21st June 2014
A document released under the Freedom of Information Act has confirmed that the Sussex Police operation at last year’s Balcombe anti-fracking protests used covert intelligence-gathering. This had been suspected by campaigners but not previously stated by police.
The information was contained in a review of the operation by police officers from Hertfordshire and Essex. A small section of the review report was redacted. Thick blocks of black colour obscured two sentences of findings, as well as the career histories of the Hertfordshire and Essex officers involved in the review.
Sussex Police released the review report via the website, What Do They Know, in response to a request from InvestigatingBalcombeAndCuadrilla.com . The review report was released as a Microsoft Word document. A simple operation using Word to change the highlight colour removed the obscuring colour and revealed the redacted material underneath.
The redacted section from the findings dealt with intelligence and specifically stated that the operation used covert intelligence-gathering. “Once the operation moved into August”, the report said, “it was apparent that an appropriate range of intelligence sources were being harnessed, including where appropriate ECHR [European Court of Human Rights] compliant covert means.”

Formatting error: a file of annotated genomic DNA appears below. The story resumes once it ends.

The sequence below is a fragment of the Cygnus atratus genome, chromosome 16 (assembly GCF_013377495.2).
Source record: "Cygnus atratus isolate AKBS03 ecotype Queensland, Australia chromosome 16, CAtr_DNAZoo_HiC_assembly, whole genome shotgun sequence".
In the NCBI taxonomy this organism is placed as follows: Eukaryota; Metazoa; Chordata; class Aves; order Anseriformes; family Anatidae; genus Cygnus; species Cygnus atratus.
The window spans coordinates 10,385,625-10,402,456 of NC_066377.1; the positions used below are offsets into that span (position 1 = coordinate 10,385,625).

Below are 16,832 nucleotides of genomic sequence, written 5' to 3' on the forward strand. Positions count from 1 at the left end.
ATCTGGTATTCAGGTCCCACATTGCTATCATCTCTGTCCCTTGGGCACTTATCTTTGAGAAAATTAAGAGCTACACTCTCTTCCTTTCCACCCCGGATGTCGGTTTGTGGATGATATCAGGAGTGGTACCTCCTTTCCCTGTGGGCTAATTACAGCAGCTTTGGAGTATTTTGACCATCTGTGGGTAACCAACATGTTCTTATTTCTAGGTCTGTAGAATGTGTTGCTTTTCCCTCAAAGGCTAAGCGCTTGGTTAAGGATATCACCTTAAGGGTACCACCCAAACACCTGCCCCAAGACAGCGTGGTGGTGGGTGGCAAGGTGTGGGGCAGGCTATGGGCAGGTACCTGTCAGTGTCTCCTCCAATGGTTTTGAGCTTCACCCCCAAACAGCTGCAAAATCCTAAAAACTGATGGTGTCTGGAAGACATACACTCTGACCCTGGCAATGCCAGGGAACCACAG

During trials of people arrested at the protests, police gave evidence that they gathered intelligence information from open sources, including social networks, such as Facebook and Twitter. Anti-fracking campaigners suspected that under-cover police officers were at the protest site. But this was never specifically stated by the police.
Article 8 of the European Convention on Human Rights gives everyone a right to respect of their private and family life, home and correspondence. It also says there this right will not be interfered with by a public authority unless it is “in accordance with the law” and is “necessary in a democratic society in the interests of national security, public safety or the economic well-being of the country, for the prevention of disorder or crime, for the protection of health or morals, or for the protection of the rights and freedoms of others”.
Five days after Sussex Police released the review report under the FOIA, it published much of the document on its website. But this version did not include the redacted material.